San José, Costa Rica, since 1956

China proves tough negotiator for Costa Rica

During the second round of free trade negotiations last week, China´s negotiating team discussed allowing 94 percent of Costa Rican goods to access the Chinese market, but left out key products such as coffee, sugar, beef, pork and chicken.

Chief negotiator for Costa Rica, Fernando Ocampo, said his team will continue to negotiate for these products in upcoming rounds, and sees initial resistance as part of the Chinese team´s strategy.

“This is part of a negotiation process,” Ocampo told reporters via a videoconference from Shanghai Friday (Thursday evening in Costa Rica), the final day of this round of talks.

Other issues on the table included customs proceedings, trade accessibility, intellectual property and technical obstacles to trade.

“Costa Rica is also interested in environmental services (such as protection of biodiversity),” said Foreign Trade Minister Marco Vinicio Ruiz. “We need to further study this issue so that both sides come to an understanding.”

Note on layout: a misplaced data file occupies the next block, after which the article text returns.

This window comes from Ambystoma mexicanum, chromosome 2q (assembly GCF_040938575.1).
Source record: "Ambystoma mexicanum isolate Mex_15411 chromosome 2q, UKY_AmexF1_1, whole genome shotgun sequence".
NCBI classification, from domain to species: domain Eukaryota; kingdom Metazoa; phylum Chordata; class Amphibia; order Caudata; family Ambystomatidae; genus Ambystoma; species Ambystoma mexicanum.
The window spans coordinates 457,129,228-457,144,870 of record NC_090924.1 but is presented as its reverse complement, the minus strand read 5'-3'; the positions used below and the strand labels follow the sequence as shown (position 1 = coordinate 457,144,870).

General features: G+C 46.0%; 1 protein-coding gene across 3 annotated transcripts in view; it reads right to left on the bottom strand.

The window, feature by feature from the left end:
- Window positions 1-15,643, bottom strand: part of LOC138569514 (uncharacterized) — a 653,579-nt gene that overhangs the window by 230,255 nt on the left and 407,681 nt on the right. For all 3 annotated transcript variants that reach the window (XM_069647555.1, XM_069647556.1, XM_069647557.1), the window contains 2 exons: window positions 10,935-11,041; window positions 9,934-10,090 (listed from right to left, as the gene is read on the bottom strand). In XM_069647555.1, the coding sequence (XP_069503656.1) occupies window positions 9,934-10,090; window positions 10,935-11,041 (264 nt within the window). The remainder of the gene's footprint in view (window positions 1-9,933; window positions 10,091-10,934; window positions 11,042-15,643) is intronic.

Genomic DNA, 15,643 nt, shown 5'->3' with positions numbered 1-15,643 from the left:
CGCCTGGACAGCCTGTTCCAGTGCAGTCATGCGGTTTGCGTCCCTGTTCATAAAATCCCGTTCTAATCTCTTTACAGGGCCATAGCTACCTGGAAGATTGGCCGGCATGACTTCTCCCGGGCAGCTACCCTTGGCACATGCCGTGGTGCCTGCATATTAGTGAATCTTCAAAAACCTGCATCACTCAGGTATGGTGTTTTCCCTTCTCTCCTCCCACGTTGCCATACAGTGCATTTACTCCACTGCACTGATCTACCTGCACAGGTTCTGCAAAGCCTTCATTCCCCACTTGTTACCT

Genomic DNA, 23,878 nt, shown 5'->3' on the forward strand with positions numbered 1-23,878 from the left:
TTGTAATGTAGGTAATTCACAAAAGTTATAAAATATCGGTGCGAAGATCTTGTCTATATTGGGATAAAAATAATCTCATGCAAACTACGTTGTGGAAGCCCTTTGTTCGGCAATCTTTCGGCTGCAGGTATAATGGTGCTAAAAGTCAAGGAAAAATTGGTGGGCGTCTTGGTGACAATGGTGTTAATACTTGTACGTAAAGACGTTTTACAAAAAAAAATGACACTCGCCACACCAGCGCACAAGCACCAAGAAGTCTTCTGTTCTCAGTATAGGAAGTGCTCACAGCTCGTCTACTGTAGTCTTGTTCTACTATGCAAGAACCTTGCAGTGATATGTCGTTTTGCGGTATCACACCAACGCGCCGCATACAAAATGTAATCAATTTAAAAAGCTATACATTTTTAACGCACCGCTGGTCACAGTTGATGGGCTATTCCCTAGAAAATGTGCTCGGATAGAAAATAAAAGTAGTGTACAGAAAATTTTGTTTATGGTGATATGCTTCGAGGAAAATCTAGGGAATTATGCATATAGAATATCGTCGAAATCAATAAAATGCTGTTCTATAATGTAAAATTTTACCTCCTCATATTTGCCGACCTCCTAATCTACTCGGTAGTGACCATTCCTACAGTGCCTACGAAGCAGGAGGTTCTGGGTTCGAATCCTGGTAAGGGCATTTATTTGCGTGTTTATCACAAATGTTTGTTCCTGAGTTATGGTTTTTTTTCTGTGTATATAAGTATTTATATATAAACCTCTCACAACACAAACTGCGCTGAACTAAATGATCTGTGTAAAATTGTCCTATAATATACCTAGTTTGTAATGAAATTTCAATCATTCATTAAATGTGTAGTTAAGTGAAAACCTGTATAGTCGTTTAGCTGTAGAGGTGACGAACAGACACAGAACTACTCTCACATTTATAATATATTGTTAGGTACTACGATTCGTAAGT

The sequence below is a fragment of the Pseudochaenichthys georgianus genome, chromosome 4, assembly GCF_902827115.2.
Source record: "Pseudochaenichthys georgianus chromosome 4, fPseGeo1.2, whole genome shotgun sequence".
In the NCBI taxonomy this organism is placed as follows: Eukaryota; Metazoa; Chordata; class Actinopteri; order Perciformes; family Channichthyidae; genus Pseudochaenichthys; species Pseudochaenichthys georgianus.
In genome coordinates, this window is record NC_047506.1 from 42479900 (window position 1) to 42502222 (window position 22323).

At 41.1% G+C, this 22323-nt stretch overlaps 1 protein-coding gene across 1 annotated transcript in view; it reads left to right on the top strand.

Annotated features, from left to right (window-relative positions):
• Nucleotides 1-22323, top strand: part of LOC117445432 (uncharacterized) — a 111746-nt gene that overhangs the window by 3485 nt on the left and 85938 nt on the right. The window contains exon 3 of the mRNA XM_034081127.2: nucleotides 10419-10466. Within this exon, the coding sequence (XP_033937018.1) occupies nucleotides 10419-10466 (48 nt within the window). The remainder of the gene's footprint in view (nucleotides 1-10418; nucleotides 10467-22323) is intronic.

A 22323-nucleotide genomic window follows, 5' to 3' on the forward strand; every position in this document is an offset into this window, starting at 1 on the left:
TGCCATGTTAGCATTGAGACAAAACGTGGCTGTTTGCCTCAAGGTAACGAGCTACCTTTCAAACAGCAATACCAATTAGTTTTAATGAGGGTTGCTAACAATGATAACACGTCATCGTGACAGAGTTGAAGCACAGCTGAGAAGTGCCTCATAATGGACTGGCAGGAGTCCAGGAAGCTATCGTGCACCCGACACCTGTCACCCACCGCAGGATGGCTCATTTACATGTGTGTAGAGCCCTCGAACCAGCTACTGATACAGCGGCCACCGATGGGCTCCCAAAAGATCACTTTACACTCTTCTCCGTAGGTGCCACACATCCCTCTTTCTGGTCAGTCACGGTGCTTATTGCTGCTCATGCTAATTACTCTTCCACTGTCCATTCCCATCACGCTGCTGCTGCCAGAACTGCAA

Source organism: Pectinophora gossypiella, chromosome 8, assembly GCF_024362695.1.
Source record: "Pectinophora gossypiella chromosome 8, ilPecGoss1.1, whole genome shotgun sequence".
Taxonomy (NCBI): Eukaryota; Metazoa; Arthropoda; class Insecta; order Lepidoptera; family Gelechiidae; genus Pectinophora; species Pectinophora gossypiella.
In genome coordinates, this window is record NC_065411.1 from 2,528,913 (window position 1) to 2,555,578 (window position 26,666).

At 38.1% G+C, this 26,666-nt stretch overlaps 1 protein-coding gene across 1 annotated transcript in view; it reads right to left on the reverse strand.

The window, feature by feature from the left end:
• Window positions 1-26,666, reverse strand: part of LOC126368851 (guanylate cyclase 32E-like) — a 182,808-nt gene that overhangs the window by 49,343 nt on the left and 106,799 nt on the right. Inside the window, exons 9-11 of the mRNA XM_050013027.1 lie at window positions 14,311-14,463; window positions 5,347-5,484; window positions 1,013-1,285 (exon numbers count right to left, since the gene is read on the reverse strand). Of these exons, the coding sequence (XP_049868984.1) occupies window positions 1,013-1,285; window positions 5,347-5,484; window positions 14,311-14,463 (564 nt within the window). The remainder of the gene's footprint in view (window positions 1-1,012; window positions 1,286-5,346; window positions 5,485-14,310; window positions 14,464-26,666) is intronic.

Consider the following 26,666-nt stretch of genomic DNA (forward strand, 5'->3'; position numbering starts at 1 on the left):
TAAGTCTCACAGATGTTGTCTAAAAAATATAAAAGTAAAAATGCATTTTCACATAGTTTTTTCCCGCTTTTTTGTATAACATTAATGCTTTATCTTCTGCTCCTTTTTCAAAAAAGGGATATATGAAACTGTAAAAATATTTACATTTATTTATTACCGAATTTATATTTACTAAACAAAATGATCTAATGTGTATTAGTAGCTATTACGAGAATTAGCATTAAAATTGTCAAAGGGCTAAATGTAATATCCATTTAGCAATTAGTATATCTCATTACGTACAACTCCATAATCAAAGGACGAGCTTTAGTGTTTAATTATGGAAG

The Foreign Trade Promotion Office (PROCOMER) and the Agricultural Ministry representatives were present at the negotiations this past week.

Meanwhile, in Beijing, Agriculture Minister Javier Flores reached an agreement on sanitary measures with his Chinese counterpart for Costa Rica to export leather to China.

“This is excellent news for an important sector of our economy. We are allowed to export these products to China without any problem,” said Flores in a statement.

In addition, goods produced in free zones, such as certain electronics, will receive preferential rates, Ocampo said.

Costa Rica exported $1.4 billion worth of goods to China in 2007, a 30 percent increase over 2006. Most of exports, about $1 billion worth, came from Costa Rica´s Intel factory (TT, Jan 25, 2008). Also, 54 percent of exported goods in 2007 were manufactured in free zones.

The next round of negotiations will take place in Costa Rica in June.

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